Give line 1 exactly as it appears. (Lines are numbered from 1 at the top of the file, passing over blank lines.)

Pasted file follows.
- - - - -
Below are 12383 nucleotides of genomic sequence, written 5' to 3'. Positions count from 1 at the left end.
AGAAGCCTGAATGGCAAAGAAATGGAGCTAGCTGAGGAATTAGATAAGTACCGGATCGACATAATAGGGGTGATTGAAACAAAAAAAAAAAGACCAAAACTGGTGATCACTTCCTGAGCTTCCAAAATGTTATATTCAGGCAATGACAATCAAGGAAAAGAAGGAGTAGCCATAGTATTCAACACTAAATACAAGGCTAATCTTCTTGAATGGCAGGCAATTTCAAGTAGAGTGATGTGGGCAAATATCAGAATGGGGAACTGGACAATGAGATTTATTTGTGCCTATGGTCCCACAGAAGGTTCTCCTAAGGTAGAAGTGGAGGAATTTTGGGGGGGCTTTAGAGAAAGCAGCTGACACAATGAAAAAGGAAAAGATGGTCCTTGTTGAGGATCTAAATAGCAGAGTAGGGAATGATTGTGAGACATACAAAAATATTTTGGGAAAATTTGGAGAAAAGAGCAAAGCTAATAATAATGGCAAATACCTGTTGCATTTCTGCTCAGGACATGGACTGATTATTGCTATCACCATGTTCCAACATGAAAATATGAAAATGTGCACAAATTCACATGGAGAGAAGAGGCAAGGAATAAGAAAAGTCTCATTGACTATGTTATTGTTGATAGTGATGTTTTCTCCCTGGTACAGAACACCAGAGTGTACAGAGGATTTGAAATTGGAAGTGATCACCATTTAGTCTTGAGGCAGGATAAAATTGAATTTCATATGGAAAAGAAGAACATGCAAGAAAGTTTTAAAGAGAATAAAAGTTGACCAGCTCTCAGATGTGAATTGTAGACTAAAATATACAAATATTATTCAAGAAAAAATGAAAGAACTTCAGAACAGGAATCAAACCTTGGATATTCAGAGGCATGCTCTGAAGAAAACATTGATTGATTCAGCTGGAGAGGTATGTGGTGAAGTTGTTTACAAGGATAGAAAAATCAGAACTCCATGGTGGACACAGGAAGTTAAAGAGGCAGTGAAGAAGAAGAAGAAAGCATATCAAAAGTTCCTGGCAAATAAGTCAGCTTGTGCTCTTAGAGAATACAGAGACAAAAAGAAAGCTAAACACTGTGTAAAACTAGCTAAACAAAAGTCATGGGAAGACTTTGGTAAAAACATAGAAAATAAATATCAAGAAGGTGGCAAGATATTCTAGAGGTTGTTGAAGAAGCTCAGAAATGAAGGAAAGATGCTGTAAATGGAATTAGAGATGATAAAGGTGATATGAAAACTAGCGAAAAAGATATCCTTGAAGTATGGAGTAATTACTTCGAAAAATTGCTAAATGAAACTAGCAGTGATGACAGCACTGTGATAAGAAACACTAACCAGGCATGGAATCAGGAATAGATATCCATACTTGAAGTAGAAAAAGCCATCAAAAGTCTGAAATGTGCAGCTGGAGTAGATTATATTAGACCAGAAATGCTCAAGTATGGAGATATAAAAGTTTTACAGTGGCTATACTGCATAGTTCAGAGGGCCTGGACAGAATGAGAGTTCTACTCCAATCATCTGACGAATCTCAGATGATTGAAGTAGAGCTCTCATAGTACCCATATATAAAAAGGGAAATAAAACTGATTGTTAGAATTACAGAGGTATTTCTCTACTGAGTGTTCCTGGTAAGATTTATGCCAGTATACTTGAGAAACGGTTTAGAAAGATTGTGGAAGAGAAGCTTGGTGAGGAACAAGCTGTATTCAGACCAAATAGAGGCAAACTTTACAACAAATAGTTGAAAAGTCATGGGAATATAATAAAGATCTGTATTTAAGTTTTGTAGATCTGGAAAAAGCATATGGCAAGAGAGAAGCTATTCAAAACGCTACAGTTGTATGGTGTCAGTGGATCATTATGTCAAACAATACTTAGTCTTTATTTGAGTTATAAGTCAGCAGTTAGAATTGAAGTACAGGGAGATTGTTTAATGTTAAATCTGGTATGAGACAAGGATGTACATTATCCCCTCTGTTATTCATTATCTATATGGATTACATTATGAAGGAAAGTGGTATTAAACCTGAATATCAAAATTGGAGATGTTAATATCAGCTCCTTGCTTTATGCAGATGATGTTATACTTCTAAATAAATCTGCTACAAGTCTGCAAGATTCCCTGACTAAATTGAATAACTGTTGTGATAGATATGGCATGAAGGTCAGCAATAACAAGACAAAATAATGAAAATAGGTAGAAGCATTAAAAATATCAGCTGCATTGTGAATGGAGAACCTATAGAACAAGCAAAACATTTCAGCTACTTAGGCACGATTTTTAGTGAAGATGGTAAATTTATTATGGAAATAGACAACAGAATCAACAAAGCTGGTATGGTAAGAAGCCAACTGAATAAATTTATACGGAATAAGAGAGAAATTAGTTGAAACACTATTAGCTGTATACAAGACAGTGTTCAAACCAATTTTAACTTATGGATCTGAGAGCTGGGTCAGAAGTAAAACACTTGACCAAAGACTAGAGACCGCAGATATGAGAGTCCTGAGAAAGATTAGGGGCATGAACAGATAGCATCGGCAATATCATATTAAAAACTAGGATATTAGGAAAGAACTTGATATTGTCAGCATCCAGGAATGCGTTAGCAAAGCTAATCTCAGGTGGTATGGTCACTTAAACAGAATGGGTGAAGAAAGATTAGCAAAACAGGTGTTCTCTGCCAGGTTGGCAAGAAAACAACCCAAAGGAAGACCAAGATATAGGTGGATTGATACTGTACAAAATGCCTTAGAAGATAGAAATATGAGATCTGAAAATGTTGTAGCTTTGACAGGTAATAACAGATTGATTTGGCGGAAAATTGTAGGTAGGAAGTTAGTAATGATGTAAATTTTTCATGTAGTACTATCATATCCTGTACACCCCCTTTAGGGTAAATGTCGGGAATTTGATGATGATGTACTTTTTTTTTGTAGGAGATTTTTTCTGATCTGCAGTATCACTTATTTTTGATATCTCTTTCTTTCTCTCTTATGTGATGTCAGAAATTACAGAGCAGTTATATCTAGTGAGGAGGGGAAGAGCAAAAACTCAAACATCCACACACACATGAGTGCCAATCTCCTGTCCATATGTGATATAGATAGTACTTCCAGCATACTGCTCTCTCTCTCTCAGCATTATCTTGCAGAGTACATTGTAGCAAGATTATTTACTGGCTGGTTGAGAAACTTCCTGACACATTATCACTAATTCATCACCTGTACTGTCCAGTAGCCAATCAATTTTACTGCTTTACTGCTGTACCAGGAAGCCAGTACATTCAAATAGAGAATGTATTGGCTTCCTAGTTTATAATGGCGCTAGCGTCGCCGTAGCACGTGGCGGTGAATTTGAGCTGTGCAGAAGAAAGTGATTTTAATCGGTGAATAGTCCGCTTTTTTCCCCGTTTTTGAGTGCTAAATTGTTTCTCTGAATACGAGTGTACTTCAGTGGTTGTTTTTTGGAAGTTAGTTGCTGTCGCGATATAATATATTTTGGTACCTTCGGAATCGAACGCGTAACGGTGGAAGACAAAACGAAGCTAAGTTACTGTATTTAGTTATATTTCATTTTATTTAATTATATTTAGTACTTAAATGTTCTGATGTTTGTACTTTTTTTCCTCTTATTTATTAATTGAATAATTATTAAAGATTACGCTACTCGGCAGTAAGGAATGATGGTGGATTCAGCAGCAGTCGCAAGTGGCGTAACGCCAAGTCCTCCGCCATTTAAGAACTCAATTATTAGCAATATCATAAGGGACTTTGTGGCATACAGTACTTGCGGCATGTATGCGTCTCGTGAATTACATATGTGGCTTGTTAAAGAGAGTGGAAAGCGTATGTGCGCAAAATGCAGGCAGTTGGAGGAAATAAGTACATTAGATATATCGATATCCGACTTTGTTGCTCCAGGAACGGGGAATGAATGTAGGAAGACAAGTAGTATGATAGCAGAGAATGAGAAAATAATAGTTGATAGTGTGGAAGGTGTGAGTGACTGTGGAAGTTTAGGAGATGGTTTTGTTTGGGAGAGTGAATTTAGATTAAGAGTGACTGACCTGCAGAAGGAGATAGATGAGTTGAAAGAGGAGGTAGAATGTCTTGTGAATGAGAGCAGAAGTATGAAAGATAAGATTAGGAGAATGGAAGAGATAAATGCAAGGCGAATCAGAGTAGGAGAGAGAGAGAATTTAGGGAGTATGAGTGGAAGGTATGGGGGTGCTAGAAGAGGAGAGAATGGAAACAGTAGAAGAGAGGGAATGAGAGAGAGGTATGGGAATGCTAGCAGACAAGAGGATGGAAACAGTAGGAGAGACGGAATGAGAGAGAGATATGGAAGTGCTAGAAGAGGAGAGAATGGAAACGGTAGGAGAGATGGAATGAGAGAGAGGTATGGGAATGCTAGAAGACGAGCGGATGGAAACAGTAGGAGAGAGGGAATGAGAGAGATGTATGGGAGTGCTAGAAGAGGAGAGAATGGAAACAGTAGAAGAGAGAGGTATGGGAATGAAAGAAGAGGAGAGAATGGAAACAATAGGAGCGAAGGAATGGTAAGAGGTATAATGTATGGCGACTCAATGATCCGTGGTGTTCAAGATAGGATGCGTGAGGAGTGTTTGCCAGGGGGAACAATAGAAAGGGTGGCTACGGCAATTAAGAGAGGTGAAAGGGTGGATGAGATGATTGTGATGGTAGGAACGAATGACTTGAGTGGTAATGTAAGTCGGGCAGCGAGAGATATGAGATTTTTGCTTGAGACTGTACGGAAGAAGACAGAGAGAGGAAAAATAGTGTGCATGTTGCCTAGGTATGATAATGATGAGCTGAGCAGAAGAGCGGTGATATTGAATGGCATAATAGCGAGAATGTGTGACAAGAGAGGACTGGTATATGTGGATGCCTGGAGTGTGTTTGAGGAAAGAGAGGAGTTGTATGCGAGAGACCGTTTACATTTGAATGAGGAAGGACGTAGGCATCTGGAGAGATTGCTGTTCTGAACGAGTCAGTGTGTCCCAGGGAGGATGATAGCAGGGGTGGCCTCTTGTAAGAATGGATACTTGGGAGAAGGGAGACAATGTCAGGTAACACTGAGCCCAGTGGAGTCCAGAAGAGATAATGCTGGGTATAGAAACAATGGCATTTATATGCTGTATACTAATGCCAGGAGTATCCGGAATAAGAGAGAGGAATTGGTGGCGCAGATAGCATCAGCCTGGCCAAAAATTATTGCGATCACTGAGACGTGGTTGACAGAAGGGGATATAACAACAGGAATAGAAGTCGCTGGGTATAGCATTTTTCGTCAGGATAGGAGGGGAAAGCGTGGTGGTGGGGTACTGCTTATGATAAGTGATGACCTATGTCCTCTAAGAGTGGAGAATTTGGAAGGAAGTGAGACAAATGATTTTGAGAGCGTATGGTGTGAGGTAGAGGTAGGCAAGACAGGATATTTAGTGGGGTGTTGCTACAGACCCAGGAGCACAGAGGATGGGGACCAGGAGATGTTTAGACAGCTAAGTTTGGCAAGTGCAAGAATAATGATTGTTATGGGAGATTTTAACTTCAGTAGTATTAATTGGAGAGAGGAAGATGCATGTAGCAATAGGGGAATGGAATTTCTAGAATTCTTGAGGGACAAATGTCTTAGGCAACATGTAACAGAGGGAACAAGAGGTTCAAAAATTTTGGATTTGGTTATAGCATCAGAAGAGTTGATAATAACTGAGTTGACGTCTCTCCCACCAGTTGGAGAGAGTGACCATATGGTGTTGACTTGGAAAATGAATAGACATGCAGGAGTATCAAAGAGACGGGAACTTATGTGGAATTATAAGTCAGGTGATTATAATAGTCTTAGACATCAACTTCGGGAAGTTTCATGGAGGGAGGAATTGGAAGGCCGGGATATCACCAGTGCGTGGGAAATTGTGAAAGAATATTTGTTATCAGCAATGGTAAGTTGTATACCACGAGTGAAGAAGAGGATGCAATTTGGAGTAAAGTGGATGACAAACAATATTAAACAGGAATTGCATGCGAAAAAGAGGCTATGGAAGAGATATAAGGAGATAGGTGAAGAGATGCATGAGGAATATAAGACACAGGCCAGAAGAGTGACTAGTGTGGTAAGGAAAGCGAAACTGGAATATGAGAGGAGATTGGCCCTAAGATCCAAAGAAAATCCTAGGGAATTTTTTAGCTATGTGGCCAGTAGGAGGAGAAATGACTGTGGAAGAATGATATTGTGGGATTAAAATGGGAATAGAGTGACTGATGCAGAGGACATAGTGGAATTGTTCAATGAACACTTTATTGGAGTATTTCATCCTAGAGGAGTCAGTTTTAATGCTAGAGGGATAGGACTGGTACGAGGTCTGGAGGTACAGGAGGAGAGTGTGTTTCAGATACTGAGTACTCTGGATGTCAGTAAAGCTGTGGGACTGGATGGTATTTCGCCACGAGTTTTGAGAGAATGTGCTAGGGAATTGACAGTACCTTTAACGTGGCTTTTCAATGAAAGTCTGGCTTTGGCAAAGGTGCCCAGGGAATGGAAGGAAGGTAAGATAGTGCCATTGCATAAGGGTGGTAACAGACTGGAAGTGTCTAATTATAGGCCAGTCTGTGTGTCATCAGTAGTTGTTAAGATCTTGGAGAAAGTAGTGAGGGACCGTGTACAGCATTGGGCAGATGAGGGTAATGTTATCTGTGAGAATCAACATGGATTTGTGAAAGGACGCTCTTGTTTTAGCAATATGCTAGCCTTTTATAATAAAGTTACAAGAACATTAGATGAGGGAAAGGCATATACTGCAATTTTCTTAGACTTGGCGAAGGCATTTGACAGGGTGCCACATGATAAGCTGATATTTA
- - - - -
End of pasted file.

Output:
Below are 12383 nucleotides of genomic sequence, written 5' to 3'. Positions count from 1 at the left end.